What constitutes sexual harassment?
California regulations define sexual harassment as an unwanted sexual advance or visual, verbal or physical conduct of a sexual nature.
What is the difference between quid pro quo versus hostile work environment claims?
Courts have generally recognized two distinct categories of sexual harassment claims: quid pro quo and hostile work environment. Quid pro quo harassment occurs when submission to sexual conduct is made a condition of concrete employment benefits. For instance, a quid pro quo claim would exist where a supervisor conditions a pay raise on an employee submitting to his sexual demands. Hostile work environment harassment claims occur when actions or sexual remarks are sufficiently severe or pervasive to make the work environment hostile to a reasonable person. A hostile work environment could occur where a supervisor repeatedly makes lewd remarks about a female employee.
What are my employer's obligations to prevent sexual harassment?
Your employer has certain obligations under California law in order to prevent sexual harassment including the following:
Taking all reasonable steps to prevent harassment from occurring.
Developing and implementing a sexual harassment prevention policy.
Posting in the workplace a poster made available by the California Department of Fair Employment and Housing.
Distributing to all employees an information sheet on sexual harassment.
An employer may be liable for sexual harassment even if management was not aware of the harassment. Under California law, employers are strictly liable for harassment by their supervisors or agents. Moreover, harassers themselves may be held personally liable for harassing an employee or for aiding and abetting harassment.
What are some examples of sexual harassment?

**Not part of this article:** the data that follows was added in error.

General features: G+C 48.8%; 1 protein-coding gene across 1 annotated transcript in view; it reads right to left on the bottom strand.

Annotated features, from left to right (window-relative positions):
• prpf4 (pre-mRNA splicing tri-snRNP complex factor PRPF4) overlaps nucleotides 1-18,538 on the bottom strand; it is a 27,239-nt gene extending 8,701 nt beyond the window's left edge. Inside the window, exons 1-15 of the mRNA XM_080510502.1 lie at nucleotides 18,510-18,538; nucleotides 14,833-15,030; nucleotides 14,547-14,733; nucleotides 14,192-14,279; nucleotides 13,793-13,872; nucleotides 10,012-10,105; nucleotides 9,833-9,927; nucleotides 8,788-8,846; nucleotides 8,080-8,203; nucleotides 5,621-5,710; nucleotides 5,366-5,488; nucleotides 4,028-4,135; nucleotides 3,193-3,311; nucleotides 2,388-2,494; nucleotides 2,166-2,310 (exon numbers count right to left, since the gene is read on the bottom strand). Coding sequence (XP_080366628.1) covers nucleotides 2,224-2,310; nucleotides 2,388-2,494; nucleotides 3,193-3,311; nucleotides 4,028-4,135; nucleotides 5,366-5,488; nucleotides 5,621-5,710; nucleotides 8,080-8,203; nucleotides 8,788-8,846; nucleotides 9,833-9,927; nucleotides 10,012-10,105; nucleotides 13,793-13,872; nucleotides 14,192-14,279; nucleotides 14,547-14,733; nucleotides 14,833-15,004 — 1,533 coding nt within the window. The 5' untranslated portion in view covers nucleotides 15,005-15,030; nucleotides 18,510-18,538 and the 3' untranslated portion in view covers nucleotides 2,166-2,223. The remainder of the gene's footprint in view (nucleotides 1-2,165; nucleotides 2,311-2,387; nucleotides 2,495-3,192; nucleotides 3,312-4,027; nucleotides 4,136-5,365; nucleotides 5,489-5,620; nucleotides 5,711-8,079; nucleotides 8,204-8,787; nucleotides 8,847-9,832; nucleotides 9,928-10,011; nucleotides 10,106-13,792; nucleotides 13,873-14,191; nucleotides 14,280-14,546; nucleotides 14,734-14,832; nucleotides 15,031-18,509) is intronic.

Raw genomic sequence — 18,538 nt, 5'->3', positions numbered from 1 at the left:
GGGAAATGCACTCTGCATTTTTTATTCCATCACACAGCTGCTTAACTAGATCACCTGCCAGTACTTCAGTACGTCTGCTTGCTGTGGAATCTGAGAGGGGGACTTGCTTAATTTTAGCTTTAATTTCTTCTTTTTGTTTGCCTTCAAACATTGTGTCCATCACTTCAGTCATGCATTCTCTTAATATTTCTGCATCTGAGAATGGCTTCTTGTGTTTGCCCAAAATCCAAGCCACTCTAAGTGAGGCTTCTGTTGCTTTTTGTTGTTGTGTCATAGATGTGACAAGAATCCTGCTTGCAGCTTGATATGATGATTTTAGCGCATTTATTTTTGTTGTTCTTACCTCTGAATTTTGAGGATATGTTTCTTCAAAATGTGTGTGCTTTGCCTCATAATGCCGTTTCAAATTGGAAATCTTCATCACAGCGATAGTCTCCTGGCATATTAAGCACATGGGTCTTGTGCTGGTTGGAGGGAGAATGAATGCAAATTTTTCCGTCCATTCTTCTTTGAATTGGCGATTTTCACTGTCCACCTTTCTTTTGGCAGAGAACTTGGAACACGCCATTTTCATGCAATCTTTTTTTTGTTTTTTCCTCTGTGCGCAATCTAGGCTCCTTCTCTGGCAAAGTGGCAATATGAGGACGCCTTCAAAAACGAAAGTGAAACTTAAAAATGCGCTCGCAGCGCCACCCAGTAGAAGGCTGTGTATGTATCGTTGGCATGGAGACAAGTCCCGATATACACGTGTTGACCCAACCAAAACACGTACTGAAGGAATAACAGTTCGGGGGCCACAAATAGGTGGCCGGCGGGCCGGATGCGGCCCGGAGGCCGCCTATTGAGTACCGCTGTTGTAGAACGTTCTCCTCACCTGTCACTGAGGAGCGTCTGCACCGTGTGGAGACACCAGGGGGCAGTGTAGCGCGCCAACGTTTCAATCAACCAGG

Below are some common examples of sexual harassment from prior cases:
Hostile Work Environment:
|» Female customer service representative forced to endure hostile work environment from manager including incidents where he pretended to "hump" her from behind, grabbed her head, demanded that she perform oral sex on him, told customers that she had AIDS, called her a slut, and slapped her in the face with his genitals.||» Female employee's male co-workers frequently engaged in sexual banter and horseplay in the office such as trading stories about their sexual exploits and prowess. Employee let others know that she is offended by the banter, but her supervisor takes no action.|
Quid Pro Quo Claims:
|» Male supervisor consistently hit on female employee, who declined all his advances. At her annual performance review, supervisor implies that her future at the company depends on submitting to his sexual demands||» Male supervisor and female subordinate engage in consensual relationship outside of work. After the female employee decides to end the relationship, the male supervisor uses his power to get her fired.|
Should I file my complaint under state or federal law?
Sexual harassment is outlawed under both California law and federal law. However, state law is more pro-employee in many ways including the following:
Employers are strictly liable for harassment by a supervisor whereas under federal law employers have a possible defense.
Proving that the perpetrator of the harassment falls within the definition of a supervisor is easier under state law.
There is no cap on punitive or compensatory damages whereas under federal law there is a $300,000 limit for large employers.
These types of differences can make a major difference in the value of your case and so it is usually advantageous for an employee to file their sexual harassment claim under state law.
How long do I have to file my sexual harassment claim?
Two time limits apply for filing sexual harassment claims under California law. First, you must request a right to sue notice from the California Department of Fair Employment and Housing within one year of an adverse employment action. Secondly, you must file your lawsuit in state court within one year of obtaining the right to sue notice.
For instance, if you are terminated from employment on June 1, 2013 and obtain a right to sue notice on September 15, 2013 you would then have one year (until September 15, 2014) to file your discrimination lawsuit in state court.
How can an attorney help you?
An attorney can advise you on your alternatives including whether conduct you are currently tolerating in the workplace amounts to sexual harassment. An attorney can also deal with your employer in any settlement negotiations arising from your harassment allegations. Our firm is well-versed in sexual harassment cases and can litigate a case until resolution. Remember: no recovery, no fees. We offer free confidential consultations and we only get paid if we obtain a positive recovery in your case.
We can review the facts of your case and give you an honest evaluation of any sexual harassment issue you are facing.
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